obscure to us now. Thus Obadiah prophesies of the destruction of Edom, which was a country to the south of Canaan, and chiefly remarkable for its rock-hewn city, situated in a narrow, inaccessible defile, formerly called Selah, but now Petra. The prophet therefore says, “The pride of thine heart hath deceived thee, thou that dwellest in the clefts of the rock, whose habitation is high; that saith in his heart. Who shall bring me down to the ground? Though thou exalt thyself as the eagle, and though thou set thy nest among the stars, thence will I bring thee down, saith the Lord.” (Obadiah 3, 4.) But how little is now known of the ancient state of Edom? So Nahum prophesies the destruction of Nineveh. At the time of their prophecies both of these were flourishing cities, but now neither of them has an inhabitant; and till a few years ago the very site of Nineveh was unknown.
2. Another reason to my mind is, that some of the events which are prophesied are still unfulfilled: as for instance, “And they of the south shall possess the mount of Esau; and they of the plain the Philistines: and they shall possess the fields of Ephraim, and the fields of Samaria: and Benjamin shall possess Gilead.” (Obadiah 19.) The full meaning, therefore, of the minor prophets may not be understood until the events to which they refer are accomplished.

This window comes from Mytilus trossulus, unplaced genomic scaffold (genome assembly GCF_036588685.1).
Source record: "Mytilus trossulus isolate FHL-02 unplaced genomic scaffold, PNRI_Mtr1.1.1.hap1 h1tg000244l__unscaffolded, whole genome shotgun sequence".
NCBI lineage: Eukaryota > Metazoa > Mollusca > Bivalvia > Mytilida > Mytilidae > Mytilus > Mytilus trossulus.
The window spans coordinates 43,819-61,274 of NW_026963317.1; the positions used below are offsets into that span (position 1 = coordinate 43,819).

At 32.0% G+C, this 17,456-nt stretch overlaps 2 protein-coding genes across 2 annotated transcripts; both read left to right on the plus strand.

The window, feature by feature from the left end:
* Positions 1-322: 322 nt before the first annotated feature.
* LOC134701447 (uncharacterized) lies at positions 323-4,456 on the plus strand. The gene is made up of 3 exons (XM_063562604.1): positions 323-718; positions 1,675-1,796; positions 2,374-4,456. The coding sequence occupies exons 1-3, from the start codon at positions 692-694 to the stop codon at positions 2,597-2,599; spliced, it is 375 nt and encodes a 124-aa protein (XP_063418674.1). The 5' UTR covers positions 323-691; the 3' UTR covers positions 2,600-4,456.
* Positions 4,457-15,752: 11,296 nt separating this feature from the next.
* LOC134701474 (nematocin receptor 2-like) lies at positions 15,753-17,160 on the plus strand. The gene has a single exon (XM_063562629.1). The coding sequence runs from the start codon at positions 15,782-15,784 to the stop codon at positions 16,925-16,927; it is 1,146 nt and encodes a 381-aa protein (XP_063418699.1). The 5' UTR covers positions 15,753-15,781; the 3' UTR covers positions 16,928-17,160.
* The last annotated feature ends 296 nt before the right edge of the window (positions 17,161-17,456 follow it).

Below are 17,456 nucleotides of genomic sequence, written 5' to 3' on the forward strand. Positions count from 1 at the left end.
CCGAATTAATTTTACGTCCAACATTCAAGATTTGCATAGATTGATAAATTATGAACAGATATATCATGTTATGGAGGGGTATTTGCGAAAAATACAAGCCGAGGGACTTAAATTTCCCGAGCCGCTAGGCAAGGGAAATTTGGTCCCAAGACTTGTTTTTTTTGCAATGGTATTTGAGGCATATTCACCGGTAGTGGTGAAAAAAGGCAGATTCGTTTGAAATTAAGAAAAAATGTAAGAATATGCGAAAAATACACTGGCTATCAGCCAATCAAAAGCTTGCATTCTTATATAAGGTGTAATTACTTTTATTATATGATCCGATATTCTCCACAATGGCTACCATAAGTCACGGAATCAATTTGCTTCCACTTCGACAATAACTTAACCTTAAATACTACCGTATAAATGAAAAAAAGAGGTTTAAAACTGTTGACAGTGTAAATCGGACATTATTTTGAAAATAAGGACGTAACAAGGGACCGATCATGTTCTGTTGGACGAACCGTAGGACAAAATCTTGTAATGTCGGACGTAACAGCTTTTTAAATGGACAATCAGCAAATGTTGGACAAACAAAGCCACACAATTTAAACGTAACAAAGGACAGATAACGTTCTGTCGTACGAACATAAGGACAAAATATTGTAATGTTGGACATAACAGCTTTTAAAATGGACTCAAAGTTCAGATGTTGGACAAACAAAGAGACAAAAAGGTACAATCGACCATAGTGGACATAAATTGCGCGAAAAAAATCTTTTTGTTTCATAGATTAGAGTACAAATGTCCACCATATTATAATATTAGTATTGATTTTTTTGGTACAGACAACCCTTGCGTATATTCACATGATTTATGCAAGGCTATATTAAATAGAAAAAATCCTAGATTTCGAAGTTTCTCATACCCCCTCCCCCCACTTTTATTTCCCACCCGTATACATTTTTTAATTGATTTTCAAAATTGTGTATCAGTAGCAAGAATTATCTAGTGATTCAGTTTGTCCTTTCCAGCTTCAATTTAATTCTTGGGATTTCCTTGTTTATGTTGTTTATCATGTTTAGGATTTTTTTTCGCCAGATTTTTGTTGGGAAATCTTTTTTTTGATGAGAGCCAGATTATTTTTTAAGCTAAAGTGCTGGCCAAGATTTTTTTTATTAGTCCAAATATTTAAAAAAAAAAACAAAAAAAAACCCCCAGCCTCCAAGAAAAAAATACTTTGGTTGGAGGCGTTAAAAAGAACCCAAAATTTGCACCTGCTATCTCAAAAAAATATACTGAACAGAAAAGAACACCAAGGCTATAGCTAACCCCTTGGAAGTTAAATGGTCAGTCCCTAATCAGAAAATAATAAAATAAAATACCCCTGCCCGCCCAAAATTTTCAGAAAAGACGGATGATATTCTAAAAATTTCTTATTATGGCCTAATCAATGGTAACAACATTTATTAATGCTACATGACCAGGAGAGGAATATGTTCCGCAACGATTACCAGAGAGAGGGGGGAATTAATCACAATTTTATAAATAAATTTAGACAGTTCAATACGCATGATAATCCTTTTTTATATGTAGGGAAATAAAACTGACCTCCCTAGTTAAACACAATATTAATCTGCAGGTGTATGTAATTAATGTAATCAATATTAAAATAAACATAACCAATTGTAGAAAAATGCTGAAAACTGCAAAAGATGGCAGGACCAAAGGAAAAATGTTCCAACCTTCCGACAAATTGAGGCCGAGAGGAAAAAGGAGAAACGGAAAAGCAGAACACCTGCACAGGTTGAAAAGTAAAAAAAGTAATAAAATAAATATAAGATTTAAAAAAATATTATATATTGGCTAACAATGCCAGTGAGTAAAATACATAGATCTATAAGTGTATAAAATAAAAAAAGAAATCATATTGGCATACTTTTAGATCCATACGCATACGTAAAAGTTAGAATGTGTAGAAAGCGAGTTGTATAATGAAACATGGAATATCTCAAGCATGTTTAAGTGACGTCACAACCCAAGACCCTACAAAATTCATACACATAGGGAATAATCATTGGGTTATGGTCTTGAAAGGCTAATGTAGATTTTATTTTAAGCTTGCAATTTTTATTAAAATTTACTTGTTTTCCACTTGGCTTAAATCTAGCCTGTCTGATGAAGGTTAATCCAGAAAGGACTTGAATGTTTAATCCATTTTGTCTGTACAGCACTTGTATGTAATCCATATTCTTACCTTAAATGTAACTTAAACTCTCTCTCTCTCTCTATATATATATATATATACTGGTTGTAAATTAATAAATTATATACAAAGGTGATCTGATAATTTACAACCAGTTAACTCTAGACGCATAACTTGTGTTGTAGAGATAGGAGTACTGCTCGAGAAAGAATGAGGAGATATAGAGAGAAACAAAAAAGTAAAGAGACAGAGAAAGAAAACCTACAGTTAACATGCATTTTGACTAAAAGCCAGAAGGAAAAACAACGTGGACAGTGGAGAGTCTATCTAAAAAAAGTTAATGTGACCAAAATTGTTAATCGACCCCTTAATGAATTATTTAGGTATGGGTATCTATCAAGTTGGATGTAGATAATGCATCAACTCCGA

3. There is also a third reason for this difficulty, viz. the harmonising of the literal and spiritual meaning which cannot well be done whilst the former is obscure.
But the question may perhaps arise in your mind, “If these prophecies are so difficult to understand, why do you preach from them? This morning you took your text out of Hosea, one of the minor prophets; and this evening you are taking your text out of Zephaniah, another of the minor prophets. Are you come this evening with some of these difficultiesÂ—to raise up giants that you may kill them, and set us enigmas that you may solve them?” God forbid! I would rather clear up difficulties than make or state them. Though there may be great difficulties in fully understanding these minor prophets, yet there are many very blessed passages in them; sweet openings up of experimental truth; most gracious and suitable promises given for the consolation of the church of God in all ages. We must ever bear in mind this feature in all the prophets, that as regards the people of God, all their prophecies are promises; and therefore prophecies being promises, they are all in a state of continual fulfilment. God’s dealings with his Church are the same in all ages; for he himself is “the same yesterday, to-day, and for ever;” and thus if many of these prophecies look forward into the dim and distant future, when they will have their full completion, yet there is a continual fulfilment of them as containing in their bosom every promised blessing to the saints of God. It is, I may add, this peculiar feature of divine revelation which makes the reading of the Scripture of the Old Testament profitable, and furnishes us, both as ministers and hearers, with food for instruction, consolation, and edification in righteousness.
J. C. PHILPOT (Introduction to sermon entitled “The Mighty God in the midst of Zion”)